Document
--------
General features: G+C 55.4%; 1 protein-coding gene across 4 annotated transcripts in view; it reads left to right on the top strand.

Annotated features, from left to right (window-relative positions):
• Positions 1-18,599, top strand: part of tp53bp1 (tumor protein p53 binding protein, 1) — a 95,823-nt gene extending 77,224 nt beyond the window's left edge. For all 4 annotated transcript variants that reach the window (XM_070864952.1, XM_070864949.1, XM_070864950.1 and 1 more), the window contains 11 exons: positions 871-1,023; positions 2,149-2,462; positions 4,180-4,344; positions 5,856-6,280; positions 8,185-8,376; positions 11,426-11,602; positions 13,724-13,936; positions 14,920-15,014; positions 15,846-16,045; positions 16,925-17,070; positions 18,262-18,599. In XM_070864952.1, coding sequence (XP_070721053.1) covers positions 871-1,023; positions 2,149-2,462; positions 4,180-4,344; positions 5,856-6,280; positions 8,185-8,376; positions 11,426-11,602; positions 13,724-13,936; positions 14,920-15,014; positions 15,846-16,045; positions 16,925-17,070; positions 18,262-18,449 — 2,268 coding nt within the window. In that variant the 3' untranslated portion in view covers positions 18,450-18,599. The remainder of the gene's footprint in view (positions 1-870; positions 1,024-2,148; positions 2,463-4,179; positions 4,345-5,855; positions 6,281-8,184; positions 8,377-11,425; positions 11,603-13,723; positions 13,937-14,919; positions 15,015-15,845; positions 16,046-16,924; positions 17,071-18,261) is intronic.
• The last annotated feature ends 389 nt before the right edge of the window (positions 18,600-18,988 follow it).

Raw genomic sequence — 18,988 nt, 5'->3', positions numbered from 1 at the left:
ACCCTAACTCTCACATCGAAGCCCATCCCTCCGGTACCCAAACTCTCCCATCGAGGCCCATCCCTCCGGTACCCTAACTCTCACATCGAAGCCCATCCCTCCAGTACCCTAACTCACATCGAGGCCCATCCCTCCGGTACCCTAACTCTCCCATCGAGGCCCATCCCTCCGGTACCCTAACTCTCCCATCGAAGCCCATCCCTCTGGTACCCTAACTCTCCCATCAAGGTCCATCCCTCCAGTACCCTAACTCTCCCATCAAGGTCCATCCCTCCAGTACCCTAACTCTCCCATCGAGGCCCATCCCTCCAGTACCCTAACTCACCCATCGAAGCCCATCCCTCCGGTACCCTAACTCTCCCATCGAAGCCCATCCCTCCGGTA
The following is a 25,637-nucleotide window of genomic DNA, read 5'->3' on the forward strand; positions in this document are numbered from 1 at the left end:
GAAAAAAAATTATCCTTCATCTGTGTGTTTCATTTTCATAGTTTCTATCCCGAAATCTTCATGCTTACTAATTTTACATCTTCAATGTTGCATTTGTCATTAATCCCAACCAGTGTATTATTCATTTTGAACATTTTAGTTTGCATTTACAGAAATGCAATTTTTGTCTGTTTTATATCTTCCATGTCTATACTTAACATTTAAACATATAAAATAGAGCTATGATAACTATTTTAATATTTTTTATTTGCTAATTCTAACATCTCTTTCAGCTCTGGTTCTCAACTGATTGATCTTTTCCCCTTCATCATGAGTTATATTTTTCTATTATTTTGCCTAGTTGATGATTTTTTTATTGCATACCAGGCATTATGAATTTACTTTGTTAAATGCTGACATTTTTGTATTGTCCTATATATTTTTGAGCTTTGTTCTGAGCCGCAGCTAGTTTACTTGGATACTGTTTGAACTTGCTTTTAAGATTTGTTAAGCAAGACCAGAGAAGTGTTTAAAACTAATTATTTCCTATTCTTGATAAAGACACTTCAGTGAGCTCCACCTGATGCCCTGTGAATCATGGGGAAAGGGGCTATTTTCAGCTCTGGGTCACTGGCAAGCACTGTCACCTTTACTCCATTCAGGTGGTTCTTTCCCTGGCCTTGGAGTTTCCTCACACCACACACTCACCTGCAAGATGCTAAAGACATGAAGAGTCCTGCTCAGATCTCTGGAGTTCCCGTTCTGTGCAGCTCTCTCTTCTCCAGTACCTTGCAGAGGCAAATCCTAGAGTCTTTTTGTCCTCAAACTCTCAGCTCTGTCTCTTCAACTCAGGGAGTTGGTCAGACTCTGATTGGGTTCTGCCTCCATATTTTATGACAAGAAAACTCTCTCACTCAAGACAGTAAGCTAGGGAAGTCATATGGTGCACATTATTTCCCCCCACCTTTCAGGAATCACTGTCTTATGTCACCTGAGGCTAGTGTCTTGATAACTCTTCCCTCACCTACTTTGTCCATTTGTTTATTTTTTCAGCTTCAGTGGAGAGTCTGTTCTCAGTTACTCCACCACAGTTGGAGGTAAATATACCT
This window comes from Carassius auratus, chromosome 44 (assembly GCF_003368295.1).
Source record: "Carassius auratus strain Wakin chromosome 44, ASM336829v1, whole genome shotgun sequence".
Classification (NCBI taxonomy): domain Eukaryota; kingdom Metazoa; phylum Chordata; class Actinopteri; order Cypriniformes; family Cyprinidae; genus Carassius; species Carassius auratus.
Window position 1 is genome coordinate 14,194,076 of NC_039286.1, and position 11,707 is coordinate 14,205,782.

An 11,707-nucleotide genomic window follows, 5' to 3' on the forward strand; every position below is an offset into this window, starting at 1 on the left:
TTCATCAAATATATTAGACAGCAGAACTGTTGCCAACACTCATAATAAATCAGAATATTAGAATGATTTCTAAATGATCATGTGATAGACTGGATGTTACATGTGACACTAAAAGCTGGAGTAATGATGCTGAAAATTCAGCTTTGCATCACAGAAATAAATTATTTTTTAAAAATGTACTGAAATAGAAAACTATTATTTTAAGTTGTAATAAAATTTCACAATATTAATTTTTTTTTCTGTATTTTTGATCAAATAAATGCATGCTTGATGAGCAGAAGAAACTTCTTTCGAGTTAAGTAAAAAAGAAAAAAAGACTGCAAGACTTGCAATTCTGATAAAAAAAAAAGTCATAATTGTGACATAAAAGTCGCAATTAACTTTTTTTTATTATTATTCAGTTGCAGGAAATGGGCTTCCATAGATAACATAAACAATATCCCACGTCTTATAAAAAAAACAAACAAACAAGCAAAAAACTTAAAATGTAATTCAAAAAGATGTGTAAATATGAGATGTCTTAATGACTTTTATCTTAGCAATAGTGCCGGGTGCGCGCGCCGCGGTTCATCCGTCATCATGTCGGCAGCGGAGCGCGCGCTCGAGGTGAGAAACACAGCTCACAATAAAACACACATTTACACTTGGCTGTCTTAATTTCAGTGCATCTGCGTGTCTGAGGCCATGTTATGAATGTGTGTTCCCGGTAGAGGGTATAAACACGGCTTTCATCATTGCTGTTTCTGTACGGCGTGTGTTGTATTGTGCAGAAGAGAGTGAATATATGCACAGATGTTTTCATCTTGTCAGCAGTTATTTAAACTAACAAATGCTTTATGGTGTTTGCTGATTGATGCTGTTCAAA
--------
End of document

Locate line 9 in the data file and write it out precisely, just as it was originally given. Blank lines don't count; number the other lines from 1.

This window comes from Carassius auratus, chromosome 44 (assembly GCF_003368295.1).